Particle size distribution of chemical oxygen demand in industrial effluents: impact on effective filtration size and modelling of membrane bioreactors

Doğruel S., Orhon D.

JOURNAL OF CHEMICAL TECHNOLOGY AND BIOTECHNOLOGY, vol.96, pp.1777-1784, 2021 (SCI-Expanded) identifier identifier

  • Publication Type: Article / Review
  • Volume: 96
  • Publication Date: 2021
  • Doi Number: 10.1002/jctb.6735
  • Journal Indexes: Science Citation Index Expanded (SCI-EXPANDED), Scopus, Aerospace Database, Applied Science & Technology Source, Aqualine, Aquatic Science & Fisheries Abstracts (ASFA), BIOSIS, Biotechnology Research Abstracts, CAB Abstracts, Chemical Abstracts Core, Chimica, Communication Abstracts, Compendex, Computer & Applied Sciences, EMBASE, Food Science & Technology Abstracts, INSPEC, Metadex, Pollution Abstracts, Veterinary Science Database, Civil Engineering Abstracts
  • Page Numbers: pp.1777-1784
  • Istanbul Technical University Affiliated: Yes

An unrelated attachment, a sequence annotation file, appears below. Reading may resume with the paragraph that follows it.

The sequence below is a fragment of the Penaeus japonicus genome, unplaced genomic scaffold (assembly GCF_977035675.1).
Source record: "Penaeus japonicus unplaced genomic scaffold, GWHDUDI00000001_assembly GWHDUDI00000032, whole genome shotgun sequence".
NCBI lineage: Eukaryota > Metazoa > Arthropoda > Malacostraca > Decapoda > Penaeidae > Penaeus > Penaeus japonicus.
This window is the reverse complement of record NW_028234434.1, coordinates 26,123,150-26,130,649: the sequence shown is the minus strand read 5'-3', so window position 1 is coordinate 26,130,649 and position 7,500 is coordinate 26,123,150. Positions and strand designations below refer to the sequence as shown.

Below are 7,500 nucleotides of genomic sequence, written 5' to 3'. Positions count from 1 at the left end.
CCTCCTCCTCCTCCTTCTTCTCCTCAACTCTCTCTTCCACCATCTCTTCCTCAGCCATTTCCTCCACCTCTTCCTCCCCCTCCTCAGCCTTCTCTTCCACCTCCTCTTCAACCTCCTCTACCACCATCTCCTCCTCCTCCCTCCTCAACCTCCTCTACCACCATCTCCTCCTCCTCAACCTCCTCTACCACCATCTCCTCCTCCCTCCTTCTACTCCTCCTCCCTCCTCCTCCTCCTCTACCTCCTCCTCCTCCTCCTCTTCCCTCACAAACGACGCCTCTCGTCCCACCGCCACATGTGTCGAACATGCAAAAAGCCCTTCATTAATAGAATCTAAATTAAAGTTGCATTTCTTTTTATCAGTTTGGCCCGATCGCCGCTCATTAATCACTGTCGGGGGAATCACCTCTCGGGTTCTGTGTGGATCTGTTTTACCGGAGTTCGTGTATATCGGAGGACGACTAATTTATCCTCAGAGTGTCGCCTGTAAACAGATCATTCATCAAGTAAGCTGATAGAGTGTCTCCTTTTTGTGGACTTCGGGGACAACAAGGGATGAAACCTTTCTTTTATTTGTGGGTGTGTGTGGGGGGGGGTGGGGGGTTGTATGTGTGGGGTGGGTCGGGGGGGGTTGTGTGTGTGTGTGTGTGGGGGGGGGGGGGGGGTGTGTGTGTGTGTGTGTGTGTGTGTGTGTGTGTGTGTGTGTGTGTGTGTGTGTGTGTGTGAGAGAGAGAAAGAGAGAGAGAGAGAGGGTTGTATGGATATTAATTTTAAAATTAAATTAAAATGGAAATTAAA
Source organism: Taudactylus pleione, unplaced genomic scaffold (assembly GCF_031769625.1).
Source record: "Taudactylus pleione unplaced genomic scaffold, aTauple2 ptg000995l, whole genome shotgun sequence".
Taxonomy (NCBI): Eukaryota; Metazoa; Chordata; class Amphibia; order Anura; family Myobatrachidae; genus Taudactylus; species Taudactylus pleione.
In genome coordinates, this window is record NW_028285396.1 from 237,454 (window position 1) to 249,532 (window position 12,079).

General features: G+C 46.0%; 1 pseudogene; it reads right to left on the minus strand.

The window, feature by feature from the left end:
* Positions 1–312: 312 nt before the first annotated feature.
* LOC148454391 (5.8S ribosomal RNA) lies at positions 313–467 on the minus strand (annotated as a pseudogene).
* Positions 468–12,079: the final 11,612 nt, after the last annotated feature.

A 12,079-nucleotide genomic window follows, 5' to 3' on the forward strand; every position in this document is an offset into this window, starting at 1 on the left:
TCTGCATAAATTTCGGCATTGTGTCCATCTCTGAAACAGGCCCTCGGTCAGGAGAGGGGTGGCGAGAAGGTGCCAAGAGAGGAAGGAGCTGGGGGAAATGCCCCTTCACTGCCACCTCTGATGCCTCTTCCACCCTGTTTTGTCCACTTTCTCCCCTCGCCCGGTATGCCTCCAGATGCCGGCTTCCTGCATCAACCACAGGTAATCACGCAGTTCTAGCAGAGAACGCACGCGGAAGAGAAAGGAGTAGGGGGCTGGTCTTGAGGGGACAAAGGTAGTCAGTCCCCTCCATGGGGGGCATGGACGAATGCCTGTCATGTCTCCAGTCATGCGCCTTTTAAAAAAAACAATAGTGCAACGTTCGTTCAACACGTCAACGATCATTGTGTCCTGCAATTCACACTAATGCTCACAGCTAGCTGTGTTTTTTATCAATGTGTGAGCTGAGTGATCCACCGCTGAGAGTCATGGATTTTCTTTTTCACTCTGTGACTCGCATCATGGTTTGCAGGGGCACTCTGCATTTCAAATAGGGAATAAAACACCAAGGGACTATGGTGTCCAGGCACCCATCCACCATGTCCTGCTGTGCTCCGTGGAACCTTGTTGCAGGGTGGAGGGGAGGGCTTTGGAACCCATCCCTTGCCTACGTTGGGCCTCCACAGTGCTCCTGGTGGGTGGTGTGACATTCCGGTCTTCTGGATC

This study reviews particle size distribution (PSD) analysis for industrial effluents. Evaluation of available experimental data indicated that the approach started with arbitrary selection of size distribution. Following a pioneering study on pulp and paper effluent, sequential filtration and ultrafiltration has established itself as a prescribed methodology complementing respirometric assessment of chemical oxygen demand (COD) fractionation based on biodegradation characteristics. Results indicated that most industrial effluents exhibited a COD distribution where soluble fractions accounted for the majority of the total COD, with significant implications for the understanding of membrane bioreactor (MBR) systems. Observations on the accumulation of soluble COD in the reactor to levels much higher than the permeate COD paved the way to define an experimental PSD methodology for assessing the effective filtration size for the membrane module. This novel parameter considered in the light of reported PSD analyses showed that a portion of what was conventionally considered soluble COD would be retained by the size barrier of the membrane and recycled back to the reactor. Thus, MBR systems require a new mathematical model structure that would include a modified COD fractionation, account for the retained COD fractions as additional model components and utilize related mass balance relationships in order to yield an accurate mechanistic description of microbial reactions taking place in the system. (c) 2021 Society of Chemical Industry (SCI).